From the very beginning of its existence, the fortress maintained for more than 200 years, besides the above-mentioned functions, yet another one, that of a prison. A study of the fortress prison records shows that major criminals were kept here on several occasions.
For example, in 1715 the main criminal investigation office, located in the fortress, led the investigation of a group of bribe-takers and embezzlers of state property, the head of which turned out to be the St Petersburg Vice-Governor Yakov Korsakov. The fortress also served more than once as a military prison. In 1820 soldiers from the Semionovsky Regiment were imprisoned here. They had protested the inhuman treatment of their regimental commander, and after that still other soldiers arrived from the same regiment who had stood up for their arrested comrades. Beginning in the 1910s the fortress was used almost exclusively as a military prison. In 1916 the Minister of War, Vladimir Sukhom-linov, was accused of treason and held here. But, for the most part, in pre-revolutionary times the fortress served as a political prison. As early as 1721 the Holstein nobleman Friedrich Wilhelm Berkholz, author of a most interesting diary containing valuable information about the St Petersburg of Peter I’s time, upon seeing the St Petersburg Fortress, was reminded of the Paris Bastille, which from the mid-seventeenth century was used exclusively as a prison for political opponents of the kings. Berkholz knew well that in the St Petersburg Fortress “all state criminals are held and often tortures are carried out in secret.”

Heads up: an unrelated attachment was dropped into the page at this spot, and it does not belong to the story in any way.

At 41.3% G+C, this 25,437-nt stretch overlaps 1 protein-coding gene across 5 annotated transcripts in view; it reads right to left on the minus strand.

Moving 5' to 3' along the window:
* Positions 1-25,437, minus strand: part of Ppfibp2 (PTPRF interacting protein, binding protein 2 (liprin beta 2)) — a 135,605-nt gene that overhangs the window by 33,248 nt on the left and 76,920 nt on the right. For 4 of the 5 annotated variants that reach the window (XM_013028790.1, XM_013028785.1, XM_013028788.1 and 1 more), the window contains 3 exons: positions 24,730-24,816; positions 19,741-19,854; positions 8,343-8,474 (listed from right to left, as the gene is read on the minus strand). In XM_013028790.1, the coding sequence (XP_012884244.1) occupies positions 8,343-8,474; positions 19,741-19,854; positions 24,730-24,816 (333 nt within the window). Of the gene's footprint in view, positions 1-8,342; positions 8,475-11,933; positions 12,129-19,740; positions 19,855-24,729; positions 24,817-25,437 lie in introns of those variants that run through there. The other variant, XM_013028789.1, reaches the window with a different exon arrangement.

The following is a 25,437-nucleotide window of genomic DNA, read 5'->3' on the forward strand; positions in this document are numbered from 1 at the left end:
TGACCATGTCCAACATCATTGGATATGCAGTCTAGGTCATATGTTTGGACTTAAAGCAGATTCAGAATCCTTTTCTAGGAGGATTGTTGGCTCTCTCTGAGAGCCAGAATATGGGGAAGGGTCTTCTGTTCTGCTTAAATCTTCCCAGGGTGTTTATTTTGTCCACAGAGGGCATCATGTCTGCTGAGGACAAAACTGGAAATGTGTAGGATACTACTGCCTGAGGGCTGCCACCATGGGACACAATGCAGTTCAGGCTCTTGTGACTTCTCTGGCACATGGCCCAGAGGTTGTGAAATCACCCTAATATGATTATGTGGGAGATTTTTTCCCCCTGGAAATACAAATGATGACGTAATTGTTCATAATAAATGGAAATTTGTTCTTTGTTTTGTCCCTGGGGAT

In 1718 the fortress was the centre for the investigation of the adherents of Peter’s son, Prince Alexei, who had long been in conflict with his father. Deprived by Peter of all rights to the Russian throne, in the summer of the same year Alexei was thrown into Petersburg to Moscow. He was sentenced to ten years of exile in Siberia. The Empress Catherine II led the investigation personally in the matter of the author and publisher of A Journey, even though she, in the beginning of her reign, had demonstrated the intent of acting on humane principles in regard to her fellow countrymen when she had recommended sending a group of students abroad, among them Alexander Radishchev, to study “Natural and Social Law”. On December 14, 1825, the first anti-governmental army uprising in Russian history took place in St Petersburg. Its leaders were intent on abolishing the Tsar’s autocracy. From this day on the history of the revolutionary movement in Russia began, a movement which reached its culmination ith the victory of the October Socialist Revolution in 1917. And from this day on, the St Petersburg Fortress became the place where the most determined and most consistent opponents of the Tsarist regime were imprisoned. Besides the casemates in the fortress walls, another two special prison buildings were used for this purpose built in the Alexei Ravelin and in the Trubetskoi Bastion.